Sam > Yep, it’s about following the science. The science shows that wearing a mask reduces the spread and is a way we can help control it. There was no political intent with this at all. 

Q > Going back to the tone of the ad, do you feel that the success of this ad will make advertisers more confident to start using humour in their ads again? 

Toby > Yes, I hope so. But having said that, it also has to be the right brand. If you’re a brand who’s known for having great humour in their ads I think you can go back to that place, because consumers expect it. The other thing to say is that we weren’t shooting for a brand, here! So we didn’t have all of the layers of approval that might come along with that, which perhaps enabled us to be a bit braver. 

Q > Besides the Covid restrictions, were there any other significant challenges? And if so, how did you overcome them? 

Sam > Honestly, it went pretty smoothly. We had to be really nimble – I built everything onto my gimbal rig we needed including a transmitter and USB battery for it that allowed me to broadcast the video signal and let Toby and Glenn Conte, our editor, watch everything realtime on their phones via wifi. 

The problems we did face tended to stem from the restrictions as some places which may have been open for filming understandably were not. One thing we were trying to get was him interacting with somebody working a food truck or something like that, and having him get turned down. We were on the lookout for that but the couple that were open didn’t agree!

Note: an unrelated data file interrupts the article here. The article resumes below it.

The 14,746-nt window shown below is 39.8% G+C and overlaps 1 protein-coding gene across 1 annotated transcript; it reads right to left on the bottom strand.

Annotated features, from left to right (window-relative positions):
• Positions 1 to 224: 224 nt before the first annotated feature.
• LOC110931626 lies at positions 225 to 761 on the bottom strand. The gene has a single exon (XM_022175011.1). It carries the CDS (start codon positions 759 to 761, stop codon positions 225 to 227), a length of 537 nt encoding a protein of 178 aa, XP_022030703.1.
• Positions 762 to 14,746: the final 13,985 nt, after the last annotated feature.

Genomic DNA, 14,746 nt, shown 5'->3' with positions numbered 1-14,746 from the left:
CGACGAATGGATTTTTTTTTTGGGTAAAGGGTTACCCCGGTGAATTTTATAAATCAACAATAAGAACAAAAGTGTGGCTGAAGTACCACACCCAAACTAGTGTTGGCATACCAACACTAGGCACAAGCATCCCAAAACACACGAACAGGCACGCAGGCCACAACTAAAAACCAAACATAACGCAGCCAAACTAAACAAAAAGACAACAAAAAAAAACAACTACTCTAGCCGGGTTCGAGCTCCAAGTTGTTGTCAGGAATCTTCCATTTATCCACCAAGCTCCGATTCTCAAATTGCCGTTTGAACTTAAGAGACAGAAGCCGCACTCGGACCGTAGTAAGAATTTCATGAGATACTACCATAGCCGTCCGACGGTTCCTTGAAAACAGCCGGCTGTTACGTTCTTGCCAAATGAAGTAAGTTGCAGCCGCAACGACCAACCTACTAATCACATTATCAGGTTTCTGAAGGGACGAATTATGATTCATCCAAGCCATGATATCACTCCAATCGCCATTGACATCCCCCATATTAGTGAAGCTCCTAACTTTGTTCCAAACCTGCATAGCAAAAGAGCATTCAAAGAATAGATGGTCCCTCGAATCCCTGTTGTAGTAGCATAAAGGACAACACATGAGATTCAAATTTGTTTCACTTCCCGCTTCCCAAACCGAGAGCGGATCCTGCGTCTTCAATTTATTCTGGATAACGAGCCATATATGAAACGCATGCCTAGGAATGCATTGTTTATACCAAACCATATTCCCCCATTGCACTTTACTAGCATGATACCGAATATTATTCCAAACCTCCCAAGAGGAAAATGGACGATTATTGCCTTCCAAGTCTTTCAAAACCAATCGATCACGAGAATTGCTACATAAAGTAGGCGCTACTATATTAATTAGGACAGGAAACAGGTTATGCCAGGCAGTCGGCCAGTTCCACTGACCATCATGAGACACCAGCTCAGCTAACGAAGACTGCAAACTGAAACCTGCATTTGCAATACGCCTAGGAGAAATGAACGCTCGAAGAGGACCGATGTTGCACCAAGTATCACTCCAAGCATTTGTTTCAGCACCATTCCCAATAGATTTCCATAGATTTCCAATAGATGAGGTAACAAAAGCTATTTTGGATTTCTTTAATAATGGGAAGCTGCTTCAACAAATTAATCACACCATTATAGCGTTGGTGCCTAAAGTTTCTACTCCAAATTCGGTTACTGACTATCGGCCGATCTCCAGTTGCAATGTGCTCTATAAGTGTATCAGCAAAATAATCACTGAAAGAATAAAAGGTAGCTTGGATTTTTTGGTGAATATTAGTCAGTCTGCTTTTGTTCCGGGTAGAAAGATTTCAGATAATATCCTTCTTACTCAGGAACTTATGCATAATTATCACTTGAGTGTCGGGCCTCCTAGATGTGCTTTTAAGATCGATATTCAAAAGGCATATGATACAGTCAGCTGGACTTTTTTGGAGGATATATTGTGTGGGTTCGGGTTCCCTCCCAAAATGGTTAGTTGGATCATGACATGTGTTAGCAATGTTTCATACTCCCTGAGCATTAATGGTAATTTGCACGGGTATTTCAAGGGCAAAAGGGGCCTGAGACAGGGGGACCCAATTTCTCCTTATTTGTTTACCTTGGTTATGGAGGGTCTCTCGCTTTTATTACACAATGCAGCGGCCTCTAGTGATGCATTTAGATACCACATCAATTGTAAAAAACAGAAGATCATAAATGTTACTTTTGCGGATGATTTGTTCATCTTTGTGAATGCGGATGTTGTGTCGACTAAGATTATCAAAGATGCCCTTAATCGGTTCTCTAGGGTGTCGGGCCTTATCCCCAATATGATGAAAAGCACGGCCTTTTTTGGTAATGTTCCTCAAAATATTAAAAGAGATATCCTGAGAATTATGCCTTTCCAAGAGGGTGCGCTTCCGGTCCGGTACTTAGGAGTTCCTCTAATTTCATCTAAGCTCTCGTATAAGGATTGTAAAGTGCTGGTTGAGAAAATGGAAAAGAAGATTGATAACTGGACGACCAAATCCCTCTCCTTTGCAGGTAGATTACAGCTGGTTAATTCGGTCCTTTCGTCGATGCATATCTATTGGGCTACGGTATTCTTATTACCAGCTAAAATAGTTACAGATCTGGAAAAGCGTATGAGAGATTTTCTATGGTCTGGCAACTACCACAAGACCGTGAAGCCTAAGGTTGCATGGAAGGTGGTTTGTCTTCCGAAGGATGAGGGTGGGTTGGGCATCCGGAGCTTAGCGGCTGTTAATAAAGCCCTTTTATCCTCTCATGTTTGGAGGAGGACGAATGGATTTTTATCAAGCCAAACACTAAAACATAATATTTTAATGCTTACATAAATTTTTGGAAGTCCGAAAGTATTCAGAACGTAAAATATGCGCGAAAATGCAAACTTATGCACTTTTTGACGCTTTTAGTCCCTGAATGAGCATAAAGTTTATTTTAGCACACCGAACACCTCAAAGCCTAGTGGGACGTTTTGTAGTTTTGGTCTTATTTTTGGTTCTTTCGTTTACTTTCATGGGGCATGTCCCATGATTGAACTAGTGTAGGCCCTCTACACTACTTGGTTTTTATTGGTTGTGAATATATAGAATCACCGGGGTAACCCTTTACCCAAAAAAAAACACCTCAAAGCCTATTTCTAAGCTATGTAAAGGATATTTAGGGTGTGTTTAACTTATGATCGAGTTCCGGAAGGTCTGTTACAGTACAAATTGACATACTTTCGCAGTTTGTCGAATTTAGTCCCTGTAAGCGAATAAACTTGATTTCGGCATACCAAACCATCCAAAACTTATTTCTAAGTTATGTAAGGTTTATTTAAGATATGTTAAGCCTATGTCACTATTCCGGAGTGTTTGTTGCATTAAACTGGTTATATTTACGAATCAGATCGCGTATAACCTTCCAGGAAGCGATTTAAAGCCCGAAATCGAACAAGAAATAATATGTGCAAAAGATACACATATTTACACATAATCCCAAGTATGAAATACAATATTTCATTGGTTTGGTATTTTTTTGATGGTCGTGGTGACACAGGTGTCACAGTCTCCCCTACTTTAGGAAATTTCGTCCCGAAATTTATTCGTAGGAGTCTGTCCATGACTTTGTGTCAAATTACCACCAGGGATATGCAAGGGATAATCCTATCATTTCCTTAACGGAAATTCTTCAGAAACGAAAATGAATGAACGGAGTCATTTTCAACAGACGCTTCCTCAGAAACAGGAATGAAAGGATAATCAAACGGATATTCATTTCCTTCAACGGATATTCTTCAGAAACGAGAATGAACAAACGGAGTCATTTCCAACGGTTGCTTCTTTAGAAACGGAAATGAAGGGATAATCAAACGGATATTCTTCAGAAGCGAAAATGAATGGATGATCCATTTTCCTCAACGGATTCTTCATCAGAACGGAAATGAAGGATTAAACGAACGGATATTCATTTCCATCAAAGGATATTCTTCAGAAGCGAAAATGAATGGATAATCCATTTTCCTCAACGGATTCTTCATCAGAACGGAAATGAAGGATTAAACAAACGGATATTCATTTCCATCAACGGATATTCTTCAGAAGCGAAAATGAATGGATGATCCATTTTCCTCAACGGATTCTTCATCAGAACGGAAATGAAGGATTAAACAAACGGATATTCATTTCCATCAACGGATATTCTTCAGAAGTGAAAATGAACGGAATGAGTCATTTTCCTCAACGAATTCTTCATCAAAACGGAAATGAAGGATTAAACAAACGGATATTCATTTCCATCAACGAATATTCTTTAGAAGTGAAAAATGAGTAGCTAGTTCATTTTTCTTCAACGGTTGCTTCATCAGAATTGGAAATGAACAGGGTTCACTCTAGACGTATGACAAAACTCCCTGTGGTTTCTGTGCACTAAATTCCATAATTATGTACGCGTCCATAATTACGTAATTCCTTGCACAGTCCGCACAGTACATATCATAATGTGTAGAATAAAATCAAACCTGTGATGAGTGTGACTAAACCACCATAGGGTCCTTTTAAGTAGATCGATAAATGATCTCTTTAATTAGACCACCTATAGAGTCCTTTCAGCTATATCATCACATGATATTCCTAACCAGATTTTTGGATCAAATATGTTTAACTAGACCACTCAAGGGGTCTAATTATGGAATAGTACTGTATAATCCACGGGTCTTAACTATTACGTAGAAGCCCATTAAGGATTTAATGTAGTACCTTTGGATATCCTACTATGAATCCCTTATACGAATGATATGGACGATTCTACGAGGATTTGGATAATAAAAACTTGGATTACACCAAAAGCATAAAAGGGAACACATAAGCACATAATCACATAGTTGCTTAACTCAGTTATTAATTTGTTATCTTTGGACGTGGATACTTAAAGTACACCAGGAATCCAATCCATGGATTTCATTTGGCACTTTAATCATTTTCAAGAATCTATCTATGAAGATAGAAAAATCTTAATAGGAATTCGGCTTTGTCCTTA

Q > And if you could do one thing differently, would you? 

Toby > Oh, wow. That is genuinely such a tough question because I think we’re all super happy with how it all turned out. I’m trying to think…. 

Sam > I agree. I don’t have that feeling I sometimes do where I really wish we’d got something we weren’t able to. We did have to do one pickup of a shot we skipped over – the opening shot of him hailing the cab from the front, which got missed in the hustle of the day. Once we got that into the edit, I was feeling great about it. 

Toby > I think the only thing I could say here is that there were ideas we had which we couldn’t scout because of Covid. For example you see him doing the crossword, right. In New York there are these places where you get free newspapers and we wanted to get a shot of him doing a typical New Yorker thing where he went to one of those kiosks and got a paper, but they were all closed. So the stuff we might have done differently, I don’t think we could have done given the circumstances!

Q > Finally, any parting thoughts? 

Sam > I think the reaction we’ve seen has been better than anything we could have hoped. Getting picked up by TV news and national morning shows in the US has been especially rewarding. 

Toby > The tone has clearly struck a nerve. As a kind of counter-weight to everything we’ve been seeing for the last four months, I think this spot gives that heartwarming feeling that is long overdue. So let’s hope to see more of that from now on! 

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Categories: Corporate, Social and PSAs, Health

Edisen New York, Tue, 07 Jul 2020 09:17:21 GMT